Henry Winkler credits the role of Arthur “The Fonz” Fonzarelli to an accent he made up on the fly during his “Happy Days” audition.
Winkler spoke to CNN’s Chris Wallace about her long career in Hollywood and revealed that, as a Jewish boy in Manhattan, she was surprised to be cast at age 27 as The Fonz, comedy’s unflappable, cool horseman. of Milwaukee’s “Happy Days” situation. .
Wallace asked Winkler how he transformed into the “epitome of awesomeness” on a new episode of “Who’s Talking to Chris Wallace?”
“Because I trained for many, many years to be an actor, and I got to play somebody. It wasn’t somebody I wanted to be,” Winkler replied, adding, “And it was really fun. They’re still my family. All of the people who survived are still very, very close. We’re incredibly kind.”
Winkler said the producers originally envisioned The Fonz as “a taller Italian kid.”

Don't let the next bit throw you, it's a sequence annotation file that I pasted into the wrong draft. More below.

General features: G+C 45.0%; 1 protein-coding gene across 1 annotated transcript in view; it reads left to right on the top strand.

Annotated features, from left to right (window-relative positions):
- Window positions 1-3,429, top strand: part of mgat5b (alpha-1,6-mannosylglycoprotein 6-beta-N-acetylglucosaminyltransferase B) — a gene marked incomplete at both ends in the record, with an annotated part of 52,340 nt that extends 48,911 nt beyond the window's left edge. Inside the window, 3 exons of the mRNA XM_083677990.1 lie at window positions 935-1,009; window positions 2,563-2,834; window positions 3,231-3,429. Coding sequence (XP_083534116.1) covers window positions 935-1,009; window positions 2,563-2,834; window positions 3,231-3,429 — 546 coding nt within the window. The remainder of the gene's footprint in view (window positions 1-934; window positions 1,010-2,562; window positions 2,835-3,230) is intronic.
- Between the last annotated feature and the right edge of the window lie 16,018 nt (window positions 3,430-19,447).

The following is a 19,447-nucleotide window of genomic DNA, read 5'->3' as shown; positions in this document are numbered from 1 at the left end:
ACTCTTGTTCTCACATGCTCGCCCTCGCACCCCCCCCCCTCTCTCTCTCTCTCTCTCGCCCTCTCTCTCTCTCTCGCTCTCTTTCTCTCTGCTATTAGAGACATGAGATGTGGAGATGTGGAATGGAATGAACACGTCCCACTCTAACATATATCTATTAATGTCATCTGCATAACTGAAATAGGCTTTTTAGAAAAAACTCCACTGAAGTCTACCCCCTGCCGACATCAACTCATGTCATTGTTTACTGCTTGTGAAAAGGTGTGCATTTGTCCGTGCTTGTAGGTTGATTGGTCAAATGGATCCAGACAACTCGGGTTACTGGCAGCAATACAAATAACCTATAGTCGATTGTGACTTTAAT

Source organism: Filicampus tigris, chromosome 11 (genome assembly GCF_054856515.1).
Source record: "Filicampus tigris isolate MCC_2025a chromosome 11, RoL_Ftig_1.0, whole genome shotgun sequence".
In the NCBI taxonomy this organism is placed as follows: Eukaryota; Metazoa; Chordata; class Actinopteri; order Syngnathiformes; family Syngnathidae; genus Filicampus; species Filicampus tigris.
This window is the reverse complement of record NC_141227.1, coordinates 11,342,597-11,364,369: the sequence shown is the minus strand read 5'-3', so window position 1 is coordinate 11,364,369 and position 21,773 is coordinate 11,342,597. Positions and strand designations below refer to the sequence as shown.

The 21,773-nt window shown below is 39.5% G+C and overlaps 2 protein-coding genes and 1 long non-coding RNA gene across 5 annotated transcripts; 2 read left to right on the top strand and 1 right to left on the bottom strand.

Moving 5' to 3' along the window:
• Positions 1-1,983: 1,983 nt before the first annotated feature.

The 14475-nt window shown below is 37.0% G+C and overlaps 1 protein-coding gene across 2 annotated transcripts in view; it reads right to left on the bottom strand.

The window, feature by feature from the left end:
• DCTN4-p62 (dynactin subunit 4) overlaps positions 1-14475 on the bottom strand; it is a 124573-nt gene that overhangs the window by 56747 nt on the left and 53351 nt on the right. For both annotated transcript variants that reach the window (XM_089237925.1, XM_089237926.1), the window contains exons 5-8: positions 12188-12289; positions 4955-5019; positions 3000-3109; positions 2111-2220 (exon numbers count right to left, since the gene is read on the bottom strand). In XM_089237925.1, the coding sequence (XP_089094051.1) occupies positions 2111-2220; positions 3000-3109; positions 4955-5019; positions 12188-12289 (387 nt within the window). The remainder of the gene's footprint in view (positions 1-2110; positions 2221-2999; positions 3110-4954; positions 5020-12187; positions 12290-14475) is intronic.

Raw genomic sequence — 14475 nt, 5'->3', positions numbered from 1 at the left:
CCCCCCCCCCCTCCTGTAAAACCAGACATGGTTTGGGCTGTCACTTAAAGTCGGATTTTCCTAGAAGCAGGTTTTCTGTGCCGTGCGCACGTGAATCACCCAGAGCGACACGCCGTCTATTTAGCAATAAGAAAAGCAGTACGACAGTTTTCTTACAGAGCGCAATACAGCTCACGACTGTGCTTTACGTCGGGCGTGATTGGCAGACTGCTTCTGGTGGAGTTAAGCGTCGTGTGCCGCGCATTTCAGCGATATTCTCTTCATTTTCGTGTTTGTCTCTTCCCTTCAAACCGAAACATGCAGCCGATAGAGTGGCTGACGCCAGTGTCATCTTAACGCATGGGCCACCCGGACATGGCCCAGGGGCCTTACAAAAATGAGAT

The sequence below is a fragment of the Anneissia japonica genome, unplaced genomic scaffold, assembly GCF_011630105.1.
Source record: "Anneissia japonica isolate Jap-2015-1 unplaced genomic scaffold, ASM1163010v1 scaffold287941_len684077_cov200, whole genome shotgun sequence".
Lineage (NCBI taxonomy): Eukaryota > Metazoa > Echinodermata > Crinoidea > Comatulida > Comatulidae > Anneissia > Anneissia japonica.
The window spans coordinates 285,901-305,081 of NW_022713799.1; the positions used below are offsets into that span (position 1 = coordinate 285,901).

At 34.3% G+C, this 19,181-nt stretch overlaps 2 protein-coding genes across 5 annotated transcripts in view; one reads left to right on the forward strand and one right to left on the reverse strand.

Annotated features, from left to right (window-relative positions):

“And they knew, this short Jew from New York, but all I did Chris, all I did was change my voice,” Winkler recalled. “I introduced myself as Henry, and then when I started to do it, something just got over me… And I changed my voice like that and it just blew me away.”
Winkler said she just went along with it and in doing so became braver in acting while in real life she said she still felt like “a bowl of jello that hadn’t set yet.”
Noting that TV Guide ranked The Fonz as number four of the 50 greatest characters in television history to date, Winkler called the recognition “preposterous”.
New episodes of “Who’s Talking to Chris Wallace?” debuts Friday on HBO Max and Sunday on CNN at 7pm ET.